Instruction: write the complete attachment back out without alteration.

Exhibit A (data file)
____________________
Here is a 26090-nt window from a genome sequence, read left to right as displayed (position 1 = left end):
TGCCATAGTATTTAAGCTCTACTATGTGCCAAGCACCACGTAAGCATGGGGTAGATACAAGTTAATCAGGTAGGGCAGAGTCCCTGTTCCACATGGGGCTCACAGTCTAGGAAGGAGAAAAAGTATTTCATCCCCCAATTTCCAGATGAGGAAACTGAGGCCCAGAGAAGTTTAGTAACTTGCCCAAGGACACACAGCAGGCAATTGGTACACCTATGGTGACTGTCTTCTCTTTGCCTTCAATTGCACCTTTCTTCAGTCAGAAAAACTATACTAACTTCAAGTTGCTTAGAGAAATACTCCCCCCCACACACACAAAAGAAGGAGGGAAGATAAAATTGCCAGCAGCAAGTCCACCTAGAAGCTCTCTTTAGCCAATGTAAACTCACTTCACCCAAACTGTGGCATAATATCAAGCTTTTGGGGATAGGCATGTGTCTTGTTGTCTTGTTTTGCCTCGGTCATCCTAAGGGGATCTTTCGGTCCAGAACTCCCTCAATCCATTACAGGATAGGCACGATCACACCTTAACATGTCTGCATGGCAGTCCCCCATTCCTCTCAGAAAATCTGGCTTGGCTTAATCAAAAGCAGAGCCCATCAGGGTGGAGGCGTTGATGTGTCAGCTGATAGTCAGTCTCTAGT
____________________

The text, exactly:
Here is a 26090-nt window from a genome sequence, read left to right as displayed (position 1 = left end):
TGCCATAGTATTTAAGCTCTACTATGTGCCAAGCACCACGTAAGCATGGGGTAGATACAAGTTAATCAGGTAGGGCAGAGTCCCTGTTCCACATGGGGCTCACAGTCTAGGAAGGAGAAAAAGTATTTCATCCCCCAATTTCCAGATGAGGAAACTGAGGCCCAGAGAAGTTTAGTAACTTGCCCAAGGACACACAGCAGGCAATTGGTACACCTATGGTGACTGTCTTCTCTTTGCCTTCAATTGCACCTTTCTTCAGTCAGAAAAACTATACTAACTTCAAGTTGCTTAGAGAAATACTCCCCCCCACACACACAAAAGAAGGAGGGAAGATAAAATTGCCAGCAGCAAGTCCACCTAGAAGCTCTCTTTAGCCAATGTAAACTCACTTCACCCAAACTGTGGCATAATATCAAGCTTTTGGGGATAGGCATGTGTCTTGTTGTCTTGTTTTGCCTCGGTCATCCTAAGGGGATCTTTCGGTCCAGAACTCCCTCAATCCATTACAGGATAGGCACGATCACACCTTAACATGTCTGCATGGCAGTCCCCCATTCCTCTCAGAAAATCTGGCTTGGCTTAATCAAAAGCAGAGCCCATCAGGGTGGAGGCGTTGATGTGTCAGCTGATAGTCAGTCTCTAGT